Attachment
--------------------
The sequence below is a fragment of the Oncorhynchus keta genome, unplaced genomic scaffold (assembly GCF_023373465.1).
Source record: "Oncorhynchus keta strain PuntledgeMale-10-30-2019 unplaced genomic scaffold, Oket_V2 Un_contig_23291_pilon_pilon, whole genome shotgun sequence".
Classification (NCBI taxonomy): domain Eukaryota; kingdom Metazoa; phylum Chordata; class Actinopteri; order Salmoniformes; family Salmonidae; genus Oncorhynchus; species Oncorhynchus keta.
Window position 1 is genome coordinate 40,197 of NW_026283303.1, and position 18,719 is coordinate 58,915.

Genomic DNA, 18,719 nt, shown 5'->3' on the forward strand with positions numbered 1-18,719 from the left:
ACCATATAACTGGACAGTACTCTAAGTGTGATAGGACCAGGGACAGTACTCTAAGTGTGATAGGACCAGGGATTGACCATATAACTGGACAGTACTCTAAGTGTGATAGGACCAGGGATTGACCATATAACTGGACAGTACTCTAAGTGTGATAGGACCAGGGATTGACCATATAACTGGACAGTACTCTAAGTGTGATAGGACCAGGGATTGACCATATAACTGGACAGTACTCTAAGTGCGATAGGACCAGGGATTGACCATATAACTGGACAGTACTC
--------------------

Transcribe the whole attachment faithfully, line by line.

The sequence below is a fragment of the Oncorhynchus keta genome, unplaced genomic scaffold (assembly GCF_023373465.1).
Source record: "Oncorhynchus keta strain PuntledgeMale-10-30-2019 unplaced genomic scaffold, Oket_V2 Un_contig_23291_pilon_pilon, whole genome shotgun sequence".
Classification (NCBI taxonomy): domain Eukaryota; kingdom Metazoa; phylum Chordata; class Actinopteri; order Salmoniformes; family Salmonidae; genus Oncorhynchus; species Oncorhynchus keta.
Window position 1 is genome coordinate 40,197 of NW_026283303.1, and position 18,719 is coordinate 58,915.

Genomic DNA, 18,719 nt, shown 5'->3' on the forward strand with positions numbered 1-18,719 from the left:
ACCATATAACTGGACAGTACTCTAAGTGTGATAGGACCAGGGACAGTACTCTAAGTGTGATAGGACCAGGGATTGACCATATAACTGGACAGTACTCTAAGTGTGATAGGACCAGGGATTGACCATATAACTGGACAGTACTCTAAGTGTGATAGGACCAGGGATTGACCATATAACTGGACAGTACTCTAAGTGTGATAGGACCAGGGATTGACCATATAACTGGACAGTACTCTAAGTGCGATAGGACCAGGGATTGACCATATAACTGGACAGTACTC